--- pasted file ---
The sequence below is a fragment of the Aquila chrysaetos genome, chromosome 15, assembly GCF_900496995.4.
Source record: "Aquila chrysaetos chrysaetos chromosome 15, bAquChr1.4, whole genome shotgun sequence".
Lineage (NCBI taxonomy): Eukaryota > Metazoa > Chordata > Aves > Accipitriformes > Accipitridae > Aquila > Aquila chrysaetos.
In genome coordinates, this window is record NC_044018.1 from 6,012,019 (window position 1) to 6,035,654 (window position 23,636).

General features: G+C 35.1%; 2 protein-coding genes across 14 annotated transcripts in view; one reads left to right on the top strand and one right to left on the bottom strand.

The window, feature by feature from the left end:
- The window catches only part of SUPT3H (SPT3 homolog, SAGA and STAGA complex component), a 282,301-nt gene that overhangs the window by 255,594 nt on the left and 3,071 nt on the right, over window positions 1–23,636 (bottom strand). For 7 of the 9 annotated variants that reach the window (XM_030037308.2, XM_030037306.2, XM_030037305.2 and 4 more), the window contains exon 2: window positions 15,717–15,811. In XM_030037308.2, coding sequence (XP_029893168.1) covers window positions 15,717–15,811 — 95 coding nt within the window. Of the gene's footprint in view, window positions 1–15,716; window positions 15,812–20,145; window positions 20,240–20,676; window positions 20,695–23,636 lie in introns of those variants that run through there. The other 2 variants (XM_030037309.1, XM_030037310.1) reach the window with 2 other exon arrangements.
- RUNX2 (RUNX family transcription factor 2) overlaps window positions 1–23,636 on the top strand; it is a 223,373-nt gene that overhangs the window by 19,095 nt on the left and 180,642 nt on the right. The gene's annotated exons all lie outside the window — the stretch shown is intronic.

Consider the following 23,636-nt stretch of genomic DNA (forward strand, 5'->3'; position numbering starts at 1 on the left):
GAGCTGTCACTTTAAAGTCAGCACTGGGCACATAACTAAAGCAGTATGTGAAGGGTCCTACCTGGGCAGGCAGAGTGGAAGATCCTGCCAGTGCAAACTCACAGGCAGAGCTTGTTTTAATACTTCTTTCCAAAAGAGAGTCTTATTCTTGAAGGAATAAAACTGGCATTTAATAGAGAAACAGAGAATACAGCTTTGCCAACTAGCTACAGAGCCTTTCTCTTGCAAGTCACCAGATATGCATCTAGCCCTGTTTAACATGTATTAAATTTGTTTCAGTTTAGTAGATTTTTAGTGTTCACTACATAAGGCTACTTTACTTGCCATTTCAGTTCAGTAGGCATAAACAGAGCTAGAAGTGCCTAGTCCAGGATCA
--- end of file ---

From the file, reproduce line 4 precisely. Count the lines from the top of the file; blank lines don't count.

In genome coordinates, this window is record NC_044018.1 from 6,012,019 (window position 1) to 6,035,654 (window position 23,636).